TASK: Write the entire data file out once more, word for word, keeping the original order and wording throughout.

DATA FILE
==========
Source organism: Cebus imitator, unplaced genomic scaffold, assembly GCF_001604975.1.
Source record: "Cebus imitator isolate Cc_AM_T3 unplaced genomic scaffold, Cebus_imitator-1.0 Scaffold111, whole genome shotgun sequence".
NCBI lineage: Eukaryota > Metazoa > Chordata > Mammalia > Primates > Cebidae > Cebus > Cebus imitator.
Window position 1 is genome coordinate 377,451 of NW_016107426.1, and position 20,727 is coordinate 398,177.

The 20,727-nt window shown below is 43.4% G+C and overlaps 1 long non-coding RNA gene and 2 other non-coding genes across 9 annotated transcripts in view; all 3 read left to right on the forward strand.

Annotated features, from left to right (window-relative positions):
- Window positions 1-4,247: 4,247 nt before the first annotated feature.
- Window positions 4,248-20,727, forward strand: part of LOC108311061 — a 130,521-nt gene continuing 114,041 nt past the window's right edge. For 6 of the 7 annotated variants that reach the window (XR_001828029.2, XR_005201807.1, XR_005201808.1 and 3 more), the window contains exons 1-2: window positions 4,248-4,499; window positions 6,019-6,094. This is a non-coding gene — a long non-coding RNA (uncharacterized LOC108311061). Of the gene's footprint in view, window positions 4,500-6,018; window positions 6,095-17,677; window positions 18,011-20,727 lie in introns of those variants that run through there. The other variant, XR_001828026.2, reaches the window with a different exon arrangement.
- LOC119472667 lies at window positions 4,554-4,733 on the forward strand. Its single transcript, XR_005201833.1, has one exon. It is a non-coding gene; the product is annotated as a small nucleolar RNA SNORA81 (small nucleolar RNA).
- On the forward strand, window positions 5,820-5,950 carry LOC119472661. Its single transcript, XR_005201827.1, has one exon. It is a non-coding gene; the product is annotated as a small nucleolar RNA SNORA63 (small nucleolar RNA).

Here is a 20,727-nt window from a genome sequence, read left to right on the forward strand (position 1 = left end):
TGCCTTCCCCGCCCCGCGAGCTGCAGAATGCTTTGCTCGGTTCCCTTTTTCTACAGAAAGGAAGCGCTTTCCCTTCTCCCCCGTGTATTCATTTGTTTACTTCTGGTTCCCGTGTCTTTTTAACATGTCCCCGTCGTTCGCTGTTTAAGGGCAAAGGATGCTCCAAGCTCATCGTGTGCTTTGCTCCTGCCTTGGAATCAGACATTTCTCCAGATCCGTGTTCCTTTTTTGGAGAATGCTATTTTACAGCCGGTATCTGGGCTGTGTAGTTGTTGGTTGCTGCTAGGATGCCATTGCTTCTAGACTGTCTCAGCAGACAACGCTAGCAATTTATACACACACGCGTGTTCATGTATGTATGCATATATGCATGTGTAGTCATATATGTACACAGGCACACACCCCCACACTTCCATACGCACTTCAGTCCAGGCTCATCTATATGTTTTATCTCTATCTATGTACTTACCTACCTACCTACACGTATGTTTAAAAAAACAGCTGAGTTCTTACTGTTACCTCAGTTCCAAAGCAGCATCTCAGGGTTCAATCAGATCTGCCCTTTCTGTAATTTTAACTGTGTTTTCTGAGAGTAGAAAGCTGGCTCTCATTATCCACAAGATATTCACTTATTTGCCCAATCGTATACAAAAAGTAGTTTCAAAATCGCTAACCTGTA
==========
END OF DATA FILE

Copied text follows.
Source organism: Cebus imitator, unplaced genomic scaffold, assembly GCF_001604975.1.
Source record: "Cebus imitator isolate Cc_AM_T3 unplaced genomic scaffold, Cebus_imitator-1.0 Scaffold111, whole genome shotgun sequence".
NCBI lineage: Eukaryota > Metazoa > Chordata > Mammalia > Primates > Cebidae > Cebus > Cebus imitator.
Window position 1 is genome coordinate 377,451 of NW_016107426.1, and position 20,727 is coordinate 398,177.

The 20,727-nt window shown below is 43.4% G+C and overlaps 1 long non-coding RNA gene and 2 other non-coding genes across 9 annotated transcripts in view; all 3 read left to right on the forward strand.

Annotated features, from left to right (window-relative positions):
- Window positions 1-4,247: 4,247 nt before the first annotated feature.
- Window positions 4,248-20,727, forward strand: part of LOC108311061 — a 130,521-nt gene continuing 114,041 nt past the window's right edge. For 6 of the 7 annotated variants that reach the window (XR_001828029.2, XR_005201807.1, XR_005201808.1 and 3 more), the window contains exons 1-2: window positions 4,248-4,499; window positions 6,019-6,094. This is a non-coding gene — a long non-coding RNA (uncharacterized LOC108311061). Of the gene's footprint in view, window positions 4,500-6,018; window positions 6,095-17,677; window positions 18,011-20,727 lie in introns of those variants that run through there. The other variant, XR_001828026.2, reaches the window with a different exon arrangement.
- LOC119472667 lies at window positions 4,554-4,733 on the forward strand. Its single transcript, XR_005201833.1, has one exon. It is a non-coding gene; the product is annotated as a small nucleolar RNA SNORA81 (small nucleolar RNA).
- On the forward strand, window positions 5,820-5,950 carry LOC119472661. Its single transcript, XR_005201827.1, has one exon. It is a non-coding gene; the product is annotated as a small nucleolar RNA SNORA63 (small nucleolar RNA).

Here is a 20,727-nt window from a genome sequence, read left to right on the forward strand (position 1 = left end):
TGCCTTCCCCGCCCCGCGAGCTGCAGAATGCTTTGCTCGGTTCCCTTTTTCTACAGAAAGGAAGCGCTTTCCCTTCTCCCCCGTGTATTCATTTGTTTACTTCTGGTTCCCGTGTCTTTTTAACATGTCCCCGTCGTTCGCTGTTTAAGGGCAAAGGATGCTCCAAGCTCATCGTGTGCTTTGCTCCTGCCTTGGAATCAGACATTTCTCCAGATCCGTGTTCCTTTTTTGGAGAATGCTATTTTACAGCCGGTATCTGGGCTGTGTAGTTGTTGGTTGCTGCTAGGATGCCATTGCTTCTAGACTGTCTCAGCAGACAACGCTAGCAATTTATACACACACGCGTGTTCATGTATGTATGCATATATGCATGTGTAGTCATATATGTACACAGGCACACACCCCCACACTTCCATACGCACTTCAGTCCAGGCTCATCTATATGTTTTATCTCTATCTATGTACTTACCTACCTACCTACACGTATGTTTAAAAAAACAGCTGAGTTCTTACTGTTACCTCAGTTCCAAAGCAGCATCTCAGGGTTCAATCAGATCTGCCCTTTCTGTAATTTTAACTGTGTTTTCTGAGAGTAGAAAGCTGGCTCTCATTATCCACAAGATATTCACTTATTTGCCCAATCGTATACAAAAAGTAGTTTCAAAATCGCTAACCTGTA